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Lessons in Humility: Finding Insight in Unexpected Places

Updated: Aug 2, 2023

The puzzle pieces of a story can appear in unexpected places. It started at a Fellowship of Christian Athletes event in Baton Rouge, where my husband and I crossed paths with a remarkable speaker and former NFL coach, Sherman Smith. His words lingered in my mind: "Humility isn't thinking less of yourself but about yourself less." As the days passed, my curiosity was piqued by an episode of Father Mike Schmidt's Bible in a Year Podcast (Ascension Press), in which he dissected Isaiah Chapter 1 (day 192). And then, today (July 16) in Sunday school, we dug into James Chapter 4. As these seemingly disparate pieces fell into place, I felt this post beginning to take shape.

I want to point out the strikingly similar theme between Isaiah 1:13 and James 4:3. Both discuss the importance of humility and the dangers of pride. Isaiah warns that even the most righteous acts are worthless if done with a proud heart, and James urges believers to resist the allure of worldly success and seek humility instead.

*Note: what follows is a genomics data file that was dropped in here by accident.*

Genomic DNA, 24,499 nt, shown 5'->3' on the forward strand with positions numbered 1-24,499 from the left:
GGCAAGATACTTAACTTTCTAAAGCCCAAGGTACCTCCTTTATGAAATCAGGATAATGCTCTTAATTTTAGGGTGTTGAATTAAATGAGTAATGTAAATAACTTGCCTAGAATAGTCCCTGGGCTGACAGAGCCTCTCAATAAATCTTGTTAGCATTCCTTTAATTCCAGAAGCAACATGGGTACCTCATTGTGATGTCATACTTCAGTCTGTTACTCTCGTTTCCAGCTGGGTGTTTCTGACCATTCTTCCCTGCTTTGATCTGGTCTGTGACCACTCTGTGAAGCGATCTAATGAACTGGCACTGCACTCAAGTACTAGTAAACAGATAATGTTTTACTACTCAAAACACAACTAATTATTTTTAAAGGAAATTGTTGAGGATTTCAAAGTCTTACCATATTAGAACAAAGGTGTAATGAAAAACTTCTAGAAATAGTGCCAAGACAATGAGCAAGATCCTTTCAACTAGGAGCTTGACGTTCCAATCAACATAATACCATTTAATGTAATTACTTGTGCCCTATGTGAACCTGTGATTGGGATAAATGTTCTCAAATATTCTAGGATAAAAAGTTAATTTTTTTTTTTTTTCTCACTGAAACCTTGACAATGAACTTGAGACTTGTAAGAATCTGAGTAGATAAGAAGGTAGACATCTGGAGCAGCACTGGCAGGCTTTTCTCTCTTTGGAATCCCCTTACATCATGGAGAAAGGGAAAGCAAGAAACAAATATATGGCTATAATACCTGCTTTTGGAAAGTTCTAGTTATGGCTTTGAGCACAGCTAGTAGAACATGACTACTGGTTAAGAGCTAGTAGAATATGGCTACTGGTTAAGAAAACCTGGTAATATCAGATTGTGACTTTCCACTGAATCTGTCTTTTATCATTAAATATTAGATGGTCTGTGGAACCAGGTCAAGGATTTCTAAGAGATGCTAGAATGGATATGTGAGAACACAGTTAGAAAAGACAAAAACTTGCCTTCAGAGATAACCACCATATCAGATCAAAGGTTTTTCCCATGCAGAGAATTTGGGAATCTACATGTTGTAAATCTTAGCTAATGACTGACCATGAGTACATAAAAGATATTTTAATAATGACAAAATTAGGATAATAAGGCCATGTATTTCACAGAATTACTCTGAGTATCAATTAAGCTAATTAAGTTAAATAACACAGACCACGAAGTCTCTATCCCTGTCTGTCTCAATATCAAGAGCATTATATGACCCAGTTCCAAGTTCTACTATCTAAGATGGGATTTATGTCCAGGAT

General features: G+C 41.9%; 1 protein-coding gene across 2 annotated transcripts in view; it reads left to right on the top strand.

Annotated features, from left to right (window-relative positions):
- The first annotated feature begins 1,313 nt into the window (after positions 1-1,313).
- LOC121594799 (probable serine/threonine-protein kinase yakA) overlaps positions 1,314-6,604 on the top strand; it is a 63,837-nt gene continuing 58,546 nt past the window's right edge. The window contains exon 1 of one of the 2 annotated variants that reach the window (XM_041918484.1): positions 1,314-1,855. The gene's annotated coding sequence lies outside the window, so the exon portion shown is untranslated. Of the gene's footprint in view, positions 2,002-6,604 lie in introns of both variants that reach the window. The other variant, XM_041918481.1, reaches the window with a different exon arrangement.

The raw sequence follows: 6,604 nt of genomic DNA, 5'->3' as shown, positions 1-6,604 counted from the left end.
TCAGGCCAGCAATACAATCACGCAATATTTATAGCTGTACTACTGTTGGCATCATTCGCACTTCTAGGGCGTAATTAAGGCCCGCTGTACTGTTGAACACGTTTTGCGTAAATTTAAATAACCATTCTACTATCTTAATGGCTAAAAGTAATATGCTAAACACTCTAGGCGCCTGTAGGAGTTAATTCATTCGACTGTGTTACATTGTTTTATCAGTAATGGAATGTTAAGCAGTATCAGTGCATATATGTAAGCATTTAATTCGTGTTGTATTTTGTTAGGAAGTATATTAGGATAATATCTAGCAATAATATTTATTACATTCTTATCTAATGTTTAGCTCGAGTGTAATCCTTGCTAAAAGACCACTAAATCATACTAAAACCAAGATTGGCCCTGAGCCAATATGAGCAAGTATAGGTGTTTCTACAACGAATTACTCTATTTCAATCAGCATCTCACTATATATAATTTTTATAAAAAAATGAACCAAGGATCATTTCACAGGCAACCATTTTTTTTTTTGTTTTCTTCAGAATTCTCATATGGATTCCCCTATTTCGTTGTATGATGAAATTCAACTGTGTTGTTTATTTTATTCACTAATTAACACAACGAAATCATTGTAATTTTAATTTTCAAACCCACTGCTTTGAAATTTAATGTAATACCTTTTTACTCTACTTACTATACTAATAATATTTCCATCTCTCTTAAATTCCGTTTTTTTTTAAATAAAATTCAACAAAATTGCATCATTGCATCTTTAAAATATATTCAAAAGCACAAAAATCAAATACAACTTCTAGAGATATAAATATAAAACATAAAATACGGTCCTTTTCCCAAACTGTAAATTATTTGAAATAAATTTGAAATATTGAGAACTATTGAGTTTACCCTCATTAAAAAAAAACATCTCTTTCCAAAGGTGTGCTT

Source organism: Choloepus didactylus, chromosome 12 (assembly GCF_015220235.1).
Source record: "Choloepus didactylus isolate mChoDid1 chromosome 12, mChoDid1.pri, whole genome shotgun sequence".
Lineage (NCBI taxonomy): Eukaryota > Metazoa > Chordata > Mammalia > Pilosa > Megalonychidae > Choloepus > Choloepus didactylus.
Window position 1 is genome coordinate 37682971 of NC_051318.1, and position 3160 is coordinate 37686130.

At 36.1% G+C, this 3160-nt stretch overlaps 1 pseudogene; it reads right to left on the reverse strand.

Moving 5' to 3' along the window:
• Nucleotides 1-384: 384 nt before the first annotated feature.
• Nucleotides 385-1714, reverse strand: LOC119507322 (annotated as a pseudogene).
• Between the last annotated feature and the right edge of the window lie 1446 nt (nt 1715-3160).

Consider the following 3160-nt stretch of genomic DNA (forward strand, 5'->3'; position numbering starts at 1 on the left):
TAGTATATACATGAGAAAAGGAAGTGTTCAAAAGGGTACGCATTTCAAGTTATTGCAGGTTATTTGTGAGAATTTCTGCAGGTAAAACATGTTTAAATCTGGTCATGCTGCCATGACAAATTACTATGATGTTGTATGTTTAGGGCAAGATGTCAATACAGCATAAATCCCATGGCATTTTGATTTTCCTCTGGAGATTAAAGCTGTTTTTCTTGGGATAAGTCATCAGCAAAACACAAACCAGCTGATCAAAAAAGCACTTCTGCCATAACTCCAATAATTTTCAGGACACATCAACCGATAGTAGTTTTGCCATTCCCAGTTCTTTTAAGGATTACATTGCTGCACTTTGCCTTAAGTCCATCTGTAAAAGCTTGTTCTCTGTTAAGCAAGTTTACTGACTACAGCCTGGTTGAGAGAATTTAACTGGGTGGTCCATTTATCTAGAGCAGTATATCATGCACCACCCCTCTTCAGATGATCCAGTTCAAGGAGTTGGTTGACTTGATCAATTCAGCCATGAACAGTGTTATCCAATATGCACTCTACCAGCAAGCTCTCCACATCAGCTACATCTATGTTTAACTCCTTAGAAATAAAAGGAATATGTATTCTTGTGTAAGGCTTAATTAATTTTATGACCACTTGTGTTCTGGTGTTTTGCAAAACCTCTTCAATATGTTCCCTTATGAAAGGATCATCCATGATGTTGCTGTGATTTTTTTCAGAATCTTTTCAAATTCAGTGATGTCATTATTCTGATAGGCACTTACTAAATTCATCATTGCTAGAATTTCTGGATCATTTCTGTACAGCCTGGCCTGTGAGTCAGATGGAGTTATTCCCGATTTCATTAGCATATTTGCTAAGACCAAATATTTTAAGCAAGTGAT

Reflecting on these passages, I can’t help but apply Coach Smith's words from the FCA event. His simple message about humility meaning "thinking about yourself less" packs a complex punch. These verses aren’t just about avoiding arrogance - they are about realizing our place in the world and putting others before ourselves.

The message of prioritizing humility and others before oneself is evident in Coach Smith's teachings and the verses of Isaiah and James. As a coach, my daily "walk the talk" coaching philosophy can be enriched through the lessons learned from this story as a whole and its pieces. I can apply the message of humility to inspire my athletes to do the same, shaping a positive team culture that values ethical and moral conduct. By embodying these values in my behavior, I can lead by example and set a high standard for my athletes, both on and off the court.

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